How to say hello in Spanish

How to say hello in Spanish

by Alison Maciejewski Cortez

Updated November 4, 2022

In English, we have many ways to say hello to someone. Spanish is no different. If you are just starting your Spanish language journey or planning a trip to a Spanish-speaking country, learning the different ways to say hello and greet people is a perfect place to start. 

This article will discuss how to say hello in Spanish and how to greet people in formal and informal situations. 

How do you say hello in Spanish? 

Greeting people is very important in any culture. Many of us know that hola is one way we can say hello in Spanish (0:00-0:18). Just remember that the h is silent in Spanish

Here are some additional basic ways to say hello in Spanish:

Hola, buenos días. Hello, good morning. 

Hola, ¿cómo estás? Hello, how are you? 

Hola, mucho gusto. Hello, nice to meet you. 

In many Spanish-speaking countries it is customary to say hello and greet absolutely everyone in the room individually. The same ritual takes place during the despedida (goodbye). The greeting and goodbye may include one or two besos (kisses) on the cheek. 

Here is a video showing different physical greetings in countries around the world. Pay attention to the single air kiss common in most of Latin America (0.59-1:04)

How to say hello in Spanish in formal and informal situations

The way you say hello to your boss or to your bestie will be a little different. Let’s take a look at saying hello in Spanish in a few different situations. 

Formal situations:

Hola, ¿cómo está usted?Hello, how are you? This is the formal way to greet someone or to greet someone respectfully.
Hola, es un placer. Hello, it is a pleasure (to meet you).
Encantado / Encantada.Delighted (to meet you). There are masculine and feminine adjectives and nouns.  
Buenos días Señor / Señora. Good morning Sir / Ma’am. 

Informal or casual situations with friends:

¿Qué onda?What’s up?
¿Qué pasa?What’s going on? 
¿Qué tal?How are you? 
¿Cómo te va?How’s it going (for you)? 
Holi.Hi / hello / hey.
Hola hola.Hi hi. 
Hola a todos.Hello everyone. 
Hola, mi amor. Hello, my love. In many countries it is common to call friends and boyfriends and girlfriends my love.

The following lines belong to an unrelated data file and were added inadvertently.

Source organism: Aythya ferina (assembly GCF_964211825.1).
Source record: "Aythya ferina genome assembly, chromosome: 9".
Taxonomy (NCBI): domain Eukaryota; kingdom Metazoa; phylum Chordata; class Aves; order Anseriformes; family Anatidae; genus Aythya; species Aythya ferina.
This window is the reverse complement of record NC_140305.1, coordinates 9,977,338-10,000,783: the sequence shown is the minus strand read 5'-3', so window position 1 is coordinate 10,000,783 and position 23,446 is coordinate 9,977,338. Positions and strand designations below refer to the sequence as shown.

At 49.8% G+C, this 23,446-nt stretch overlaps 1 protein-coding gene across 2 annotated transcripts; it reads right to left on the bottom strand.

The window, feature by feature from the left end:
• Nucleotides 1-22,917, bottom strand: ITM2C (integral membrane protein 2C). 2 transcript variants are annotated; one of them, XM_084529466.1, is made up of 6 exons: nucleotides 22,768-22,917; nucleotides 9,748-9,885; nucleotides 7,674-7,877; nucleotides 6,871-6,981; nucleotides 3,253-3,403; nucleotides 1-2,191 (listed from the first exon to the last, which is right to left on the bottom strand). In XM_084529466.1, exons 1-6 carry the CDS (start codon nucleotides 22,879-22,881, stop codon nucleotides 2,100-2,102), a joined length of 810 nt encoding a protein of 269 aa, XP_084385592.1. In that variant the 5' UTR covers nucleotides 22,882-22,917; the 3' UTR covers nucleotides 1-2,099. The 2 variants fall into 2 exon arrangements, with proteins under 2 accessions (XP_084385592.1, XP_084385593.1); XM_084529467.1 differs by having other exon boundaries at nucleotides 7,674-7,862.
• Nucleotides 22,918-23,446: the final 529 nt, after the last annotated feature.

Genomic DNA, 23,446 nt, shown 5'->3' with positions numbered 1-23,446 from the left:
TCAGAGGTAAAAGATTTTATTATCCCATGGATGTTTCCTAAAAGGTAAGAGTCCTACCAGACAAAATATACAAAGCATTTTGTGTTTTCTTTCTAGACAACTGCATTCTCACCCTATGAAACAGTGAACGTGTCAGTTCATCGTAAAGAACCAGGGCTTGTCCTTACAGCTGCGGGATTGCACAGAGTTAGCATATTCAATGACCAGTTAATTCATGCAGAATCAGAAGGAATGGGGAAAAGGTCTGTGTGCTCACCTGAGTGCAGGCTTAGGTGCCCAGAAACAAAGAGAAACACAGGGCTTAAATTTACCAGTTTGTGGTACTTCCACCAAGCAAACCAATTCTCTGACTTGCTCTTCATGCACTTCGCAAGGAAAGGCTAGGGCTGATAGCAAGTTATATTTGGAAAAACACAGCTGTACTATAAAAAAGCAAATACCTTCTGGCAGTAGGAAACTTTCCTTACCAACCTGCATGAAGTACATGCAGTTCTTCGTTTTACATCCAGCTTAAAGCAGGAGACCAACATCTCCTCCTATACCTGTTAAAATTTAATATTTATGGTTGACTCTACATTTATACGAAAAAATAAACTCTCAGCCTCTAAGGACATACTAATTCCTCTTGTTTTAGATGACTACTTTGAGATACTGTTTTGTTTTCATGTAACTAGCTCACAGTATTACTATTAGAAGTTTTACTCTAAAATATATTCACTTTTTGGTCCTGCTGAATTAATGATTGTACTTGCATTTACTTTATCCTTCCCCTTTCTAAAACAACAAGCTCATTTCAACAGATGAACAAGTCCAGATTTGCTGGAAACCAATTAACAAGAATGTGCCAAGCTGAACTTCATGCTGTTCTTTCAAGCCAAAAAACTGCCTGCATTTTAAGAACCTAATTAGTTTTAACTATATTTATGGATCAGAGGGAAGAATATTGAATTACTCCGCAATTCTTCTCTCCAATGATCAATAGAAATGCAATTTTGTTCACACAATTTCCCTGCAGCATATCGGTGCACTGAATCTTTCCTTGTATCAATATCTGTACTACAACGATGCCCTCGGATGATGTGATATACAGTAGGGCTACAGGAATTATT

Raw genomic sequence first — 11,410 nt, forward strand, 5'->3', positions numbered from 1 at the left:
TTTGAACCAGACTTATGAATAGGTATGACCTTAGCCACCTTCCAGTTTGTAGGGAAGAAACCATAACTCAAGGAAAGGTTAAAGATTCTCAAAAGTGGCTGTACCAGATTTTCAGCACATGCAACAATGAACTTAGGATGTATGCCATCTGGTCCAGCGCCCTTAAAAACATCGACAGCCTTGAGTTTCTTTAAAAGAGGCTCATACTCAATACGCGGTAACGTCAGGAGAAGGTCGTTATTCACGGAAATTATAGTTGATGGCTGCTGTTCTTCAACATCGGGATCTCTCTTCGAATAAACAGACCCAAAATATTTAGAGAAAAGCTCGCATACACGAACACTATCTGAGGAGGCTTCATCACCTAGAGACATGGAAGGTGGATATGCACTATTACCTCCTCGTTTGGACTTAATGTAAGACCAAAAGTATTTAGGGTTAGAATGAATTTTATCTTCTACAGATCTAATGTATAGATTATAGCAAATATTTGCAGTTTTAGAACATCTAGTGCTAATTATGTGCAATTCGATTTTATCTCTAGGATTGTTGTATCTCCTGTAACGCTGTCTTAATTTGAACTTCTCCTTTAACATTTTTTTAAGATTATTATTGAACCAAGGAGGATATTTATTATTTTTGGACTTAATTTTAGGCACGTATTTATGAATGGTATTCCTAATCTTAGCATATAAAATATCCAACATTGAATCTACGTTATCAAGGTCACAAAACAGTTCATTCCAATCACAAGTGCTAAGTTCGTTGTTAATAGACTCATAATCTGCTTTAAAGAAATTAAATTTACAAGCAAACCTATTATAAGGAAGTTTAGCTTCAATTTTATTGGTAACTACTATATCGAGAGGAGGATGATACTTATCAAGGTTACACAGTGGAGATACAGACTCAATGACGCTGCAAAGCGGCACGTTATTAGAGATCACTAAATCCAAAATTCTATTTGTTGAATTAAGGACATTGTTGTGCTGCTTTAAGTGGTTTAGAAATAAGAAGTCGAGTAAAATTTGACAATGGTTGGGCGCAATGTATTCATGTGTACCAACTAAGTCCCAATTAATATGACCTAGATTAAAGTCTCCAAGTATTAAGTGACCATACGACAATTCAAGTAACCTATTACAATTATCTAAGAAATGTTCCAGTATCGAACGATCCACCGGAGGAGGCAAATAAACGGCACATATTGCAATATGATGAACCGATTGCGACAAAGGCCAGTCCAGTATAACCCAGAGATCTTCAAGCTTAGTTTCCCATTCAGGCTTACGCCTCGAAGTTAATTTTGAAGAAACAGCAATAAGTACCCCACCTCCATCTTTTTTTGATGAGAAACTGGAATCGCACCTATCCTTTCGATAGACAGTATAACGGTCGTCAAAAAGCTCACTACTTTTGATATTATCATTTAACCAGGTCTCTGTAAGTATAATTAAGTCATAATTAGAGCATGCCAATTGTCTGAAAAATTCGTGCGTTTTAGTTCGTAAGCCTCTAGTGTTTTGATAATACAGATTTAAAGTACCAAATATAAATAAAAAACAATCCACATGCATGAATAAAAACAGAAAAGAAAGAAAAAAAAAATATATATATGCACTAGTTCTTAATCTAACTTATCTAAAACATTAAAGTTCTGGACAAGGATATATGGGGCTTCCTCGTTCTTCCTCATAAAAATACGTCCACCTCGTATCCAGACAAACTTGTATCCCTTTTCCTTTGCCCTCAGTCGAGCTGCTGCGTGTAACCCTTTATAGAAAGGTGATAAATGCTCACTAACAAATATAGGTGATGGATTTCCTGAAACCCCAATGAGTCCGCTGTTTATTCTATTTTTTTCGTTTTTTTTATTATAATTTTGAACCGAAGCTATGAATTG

Hola, hermoso. Hola, hermosa.Hello handsome. Hello beautiful. Generally used with people who are dating. 

What are different ways to greet someone in Spanish?

Each situation and country has different ways of saying hello. People in Spanish-speaking countries are often thought of as friendly and inviting people so you will want to learn how to greet people in different situations. You want to be known as friendly and inviting too!

Buenos días is how we say good morning in Spanish. But once the clock strikes 12:00 PM be prepared with buenas tardes (good afternoon). Later in the day when it starts to become dark you want to use buenas noches (good evening / good night).  

Different countries have their own unique ways of saying hello. Most of these should be used with close friends. When in doubt, stick with the formal greetings above. 

CountrySpanish GreetingEnglish
Colombia¿Quiubo/Qué hubo?What’s up?
Colombia¿Qué más pues?What else is new?
Mexico¿Qué onda, güey?What’s up, dude?
Mexico¡Güey!You will hear this frequently in Mexico between friends. Dude! 
SpainHola, tío. Hola, tía. Hey dude. 
Spain¿Qué te cuentas? What’s new?
Venezuela¿Qué hubo, compadre?What’s up, comrade?

From hello to hola and much more!

Saying hello to everyone in social, family and work situations is an important part of your Spanish language skills. Once you learn some different greetings you will easily move from hola (hello) to ¿Qué onda, güey? (What’s up, dude?). If you meet that special someone you’ll be using hola, mi amor (hello, my love) or hola, hermosa o hermoso (hello, handsome or beautiful). Have fun and listen to how the locals greet each other.

Alison Maciejewski Cortez is Chilean-American, born and raised in California. She studied abroad in Spain, has lived in multiple countries, and now calls Mexico home. She believes that learning how to order a beer in a new language reveals a lot about local culture. Alison speaks English, Spanish, and Thai fluently and studies Czech and Turkish. Her consulting business takes her around the world and she is excited to share language tips as part of the Lingoda team. Follow her culinary and cultural experiences on Twitter.

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